Produce Pricing Considerations

From Clemson Agribusiness Associate Kevin Burkett.

“How much can I sell this for?” producers often ask. It is an important question and one that is not always easy to answer. Usually, there is a lot to consider in pricing produce. We discuss factors that affect what you want to charge.

  • Cost – It can be a challenge to hone in on this number, but knowing how much has been invested is the first step. Capture ALL costs associated with carrying on a farming activity. Over time, these can be broken down into categories and segmented into individual crops/enterprises. This is done through a chart of accounts and the books and records of the business. Oftentimes, at the beginning of the season, you may not know exactly how much you will spend. Enterprise/crop budgets can help fill in the gaps.
  • Price Comparison – Referencing other markets can tell you what comparable products are selling for. This is helpful information to know, but it is not advised to simply match your price to what you see elsewhere. It is better to develop a range for what is acceptable. If you determined that you are profitable at $5.00 per lb. (based on your costs) but you see that a grocery store is selling for $7.00 per lb., that may help you understand what customers are willing to pay. Other places to reference would be farmers markets, grocery stores, USDA reports, market bulletins, and other places where similar products are sold.
  • Customers – Evaluating your customer segment is important because you may know what your price needs to be, but you have to find buyers that will support that. That means your customers must be willing and able to pay the set price for your product. Some questions to ask:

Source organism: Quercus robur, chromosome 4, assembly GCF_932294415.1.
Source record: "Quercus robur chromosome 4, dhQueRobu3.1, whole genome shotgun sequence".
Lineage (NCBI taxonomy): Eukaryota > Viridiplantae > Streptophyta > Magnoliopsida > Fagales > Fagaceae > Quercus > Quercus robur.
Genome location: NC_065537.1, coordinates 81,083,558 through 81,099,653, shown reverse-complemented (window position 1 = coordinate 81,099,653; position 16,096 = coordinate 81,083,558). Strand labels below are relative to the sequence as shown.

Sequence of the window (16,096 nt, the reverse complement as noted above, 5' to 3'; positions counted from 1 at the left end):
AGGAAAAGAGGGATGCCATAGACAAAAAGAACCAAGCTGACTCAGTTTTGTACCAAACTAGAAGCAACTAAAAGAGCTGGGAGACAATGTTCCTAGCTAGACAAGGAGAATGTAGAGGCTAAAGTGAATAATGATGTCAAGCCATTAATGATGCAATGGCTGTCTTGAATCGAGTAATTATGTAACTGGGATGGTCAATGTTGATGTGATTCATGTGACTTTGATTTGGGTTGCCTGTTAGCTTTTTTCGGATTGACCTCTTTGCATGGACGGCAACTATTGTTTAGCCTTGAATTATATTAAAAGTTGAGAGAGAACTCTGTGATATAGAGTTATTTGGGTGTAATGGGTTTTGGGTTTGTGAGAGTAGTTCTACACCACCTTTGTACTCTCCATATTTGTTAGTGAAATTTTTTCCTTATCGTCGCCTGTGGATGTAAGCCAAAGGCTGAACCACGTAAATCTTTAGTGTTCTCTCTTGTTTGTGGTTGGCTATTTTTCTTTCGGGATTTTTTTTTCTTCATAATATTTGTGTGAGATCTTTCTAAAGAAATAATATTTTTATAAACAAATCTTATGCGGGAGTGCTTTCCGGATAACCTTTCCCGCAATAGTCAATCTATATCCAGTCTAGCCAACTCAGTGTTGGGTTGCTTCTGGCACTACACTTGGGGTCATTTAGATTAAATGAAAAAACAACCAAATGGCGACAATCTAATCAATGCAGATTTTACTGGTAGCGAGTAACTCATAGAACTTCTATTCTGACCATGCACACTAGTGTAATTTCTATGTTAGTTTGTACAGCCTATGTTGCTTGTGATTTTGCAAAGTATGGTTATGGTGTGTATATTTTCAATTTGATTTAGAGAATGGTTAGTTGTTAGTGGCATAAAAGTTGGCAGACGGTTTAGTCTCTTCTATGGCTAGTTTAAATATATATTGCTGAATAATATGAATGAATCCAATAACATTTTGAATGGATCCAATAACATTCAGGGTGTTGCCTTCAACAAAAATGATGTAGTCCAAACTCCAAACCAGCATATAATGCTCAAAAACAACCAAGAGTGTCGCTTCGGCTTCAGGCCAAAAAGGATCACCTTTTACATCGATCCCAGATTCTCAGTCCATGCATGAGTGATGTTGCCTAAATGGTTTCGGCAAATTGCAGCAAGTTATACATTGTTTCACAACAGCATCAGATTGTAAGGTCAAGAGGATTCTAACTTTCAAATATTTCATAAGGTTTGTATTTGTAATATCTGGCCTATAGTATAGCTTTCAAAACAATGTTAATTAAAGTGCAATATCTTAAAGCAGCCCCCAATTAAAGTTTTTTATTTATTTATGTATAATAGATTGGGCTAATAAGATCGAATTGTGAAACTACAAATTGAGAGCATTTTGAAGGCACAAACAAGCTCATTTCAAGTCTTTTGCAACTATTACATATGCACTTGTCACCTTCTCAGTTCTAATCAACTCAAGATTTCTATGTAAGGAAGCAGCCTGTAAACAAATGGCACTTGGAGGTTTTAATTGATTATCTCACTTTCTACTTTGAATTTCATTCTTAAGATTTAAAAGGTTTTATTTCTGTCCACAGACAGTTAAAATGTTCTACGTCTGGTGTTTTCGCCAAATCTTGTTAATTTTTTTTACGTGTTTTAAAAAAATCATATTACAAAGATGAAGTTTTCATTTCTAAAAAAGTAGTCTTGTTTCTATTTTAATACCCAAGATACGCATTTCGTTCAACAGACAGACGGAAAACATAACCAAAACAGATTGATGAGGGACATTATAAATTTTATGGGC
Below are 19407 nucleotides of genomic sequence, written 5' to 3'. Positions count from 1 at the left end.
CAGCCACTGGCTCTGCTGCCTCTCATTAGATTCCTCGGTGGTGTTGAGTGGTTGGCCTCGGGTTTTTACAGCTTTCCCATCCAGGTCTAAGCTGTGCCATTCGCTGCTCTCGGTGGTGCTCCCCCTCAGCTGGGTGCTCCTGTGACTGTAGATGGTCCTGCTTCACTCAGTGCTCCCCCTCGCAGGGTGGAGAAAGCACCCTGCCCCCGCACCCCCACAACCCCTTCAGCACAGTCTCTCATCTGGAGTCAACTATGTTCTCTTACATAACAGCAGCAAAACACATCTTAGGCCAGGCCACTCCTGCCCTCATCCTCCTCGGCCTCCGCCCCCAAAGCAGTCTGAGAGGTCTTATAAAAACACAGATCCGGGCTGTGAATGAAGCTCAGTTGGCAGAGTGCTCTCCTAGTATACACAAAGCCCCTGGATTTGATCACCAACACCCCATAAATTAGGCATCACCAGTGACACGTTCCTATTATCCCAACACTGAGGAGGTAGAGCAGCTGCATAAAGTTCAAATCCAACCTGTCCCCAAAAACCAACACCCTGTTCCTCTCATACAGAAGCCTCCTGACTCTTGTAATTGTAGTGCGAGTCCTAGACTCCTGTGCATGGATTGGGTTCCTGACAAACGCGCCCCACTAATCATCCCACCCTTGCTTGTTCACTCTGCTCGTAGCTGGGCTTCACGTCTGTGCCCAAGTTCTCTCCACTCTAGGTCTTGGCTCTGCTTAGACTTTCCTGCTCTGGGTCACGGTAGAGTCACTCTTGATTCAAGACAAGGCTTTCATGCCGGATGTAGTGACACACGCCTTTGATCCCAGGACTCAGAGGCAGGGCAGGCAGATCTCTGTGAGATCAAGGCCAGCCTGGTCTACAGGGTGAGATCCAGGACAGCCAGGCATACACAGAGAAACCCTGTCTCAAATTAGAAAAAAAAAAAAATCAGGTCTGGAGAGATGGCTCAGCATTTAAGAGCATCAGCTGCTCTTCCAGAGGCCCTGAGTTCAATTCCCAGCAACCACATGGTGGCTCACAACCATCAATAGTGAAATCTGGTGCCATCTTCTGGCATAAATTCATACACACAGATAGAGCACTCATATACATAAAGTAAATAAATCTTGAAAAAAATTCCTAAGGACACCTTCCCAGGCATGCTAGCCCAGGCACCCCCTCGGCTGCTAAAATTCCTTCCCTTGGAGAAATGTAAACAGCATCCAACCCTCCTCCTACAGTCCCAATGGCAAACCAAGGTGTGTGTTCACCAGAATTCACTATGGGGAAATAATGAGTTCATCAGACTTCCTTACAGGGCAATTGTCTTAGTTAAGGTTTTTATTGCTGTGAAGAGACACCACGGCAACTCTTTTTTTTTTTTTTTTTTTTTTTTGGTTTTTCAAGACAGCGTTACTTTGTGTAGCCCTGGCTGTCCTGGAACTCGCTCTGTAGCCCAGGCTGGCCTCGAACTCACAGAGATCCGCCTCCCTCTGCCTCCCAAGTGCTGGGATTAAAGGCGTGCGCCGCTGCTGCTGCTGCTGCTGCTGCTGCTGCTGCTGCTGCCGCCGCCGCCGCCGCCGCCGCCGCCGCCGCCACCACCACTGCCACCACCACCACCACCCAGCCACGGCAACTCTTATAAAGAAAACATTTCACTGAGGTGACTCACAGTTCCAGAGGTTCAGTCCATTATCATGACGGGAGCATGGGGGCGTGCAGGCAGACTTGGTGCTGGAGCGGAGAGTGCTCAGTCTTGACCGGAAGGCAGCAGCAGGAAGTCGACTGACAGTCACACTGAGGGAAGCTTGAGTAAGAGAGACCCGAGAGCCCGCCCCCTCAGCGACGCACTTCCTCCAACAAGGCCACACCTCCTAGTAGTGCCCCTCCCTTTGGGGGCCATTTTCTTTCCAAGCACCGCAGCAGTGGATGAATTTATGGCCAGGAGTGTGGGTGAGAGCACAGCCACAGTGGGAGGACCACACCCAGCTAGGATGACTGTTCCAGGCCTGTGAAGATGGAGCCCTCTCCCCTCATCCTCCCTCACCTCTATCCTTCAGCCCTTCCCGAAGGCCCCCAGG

• Do the customers have the means and willingness to pay? If you have premium products, who will be willing to pay for that and where are they located?
    • Is your market local or will you have to travel to reach them? If there are additional costs associated with that market, consider the additional revenue you will need to make it worth it.
    • What’s the capacity of the market? If you and several others are growing similar items, but there are a small number of customers, it may be hard to make enough sales to cover your cost. Some markets may even put restrictions on what you can bring to discourage duplicate offerings. At that point, it is not a price problem but having enough buyers available.

Pricing for produce can be quite variable and may even experience swings throughout the season. Farmers can influence the price to some degree but also have a perishable product and can be subject to market pressure. Knowing your cost, a range of acceptable prices, and opportunities to reach buyers can help net an acceptable return for your produce.

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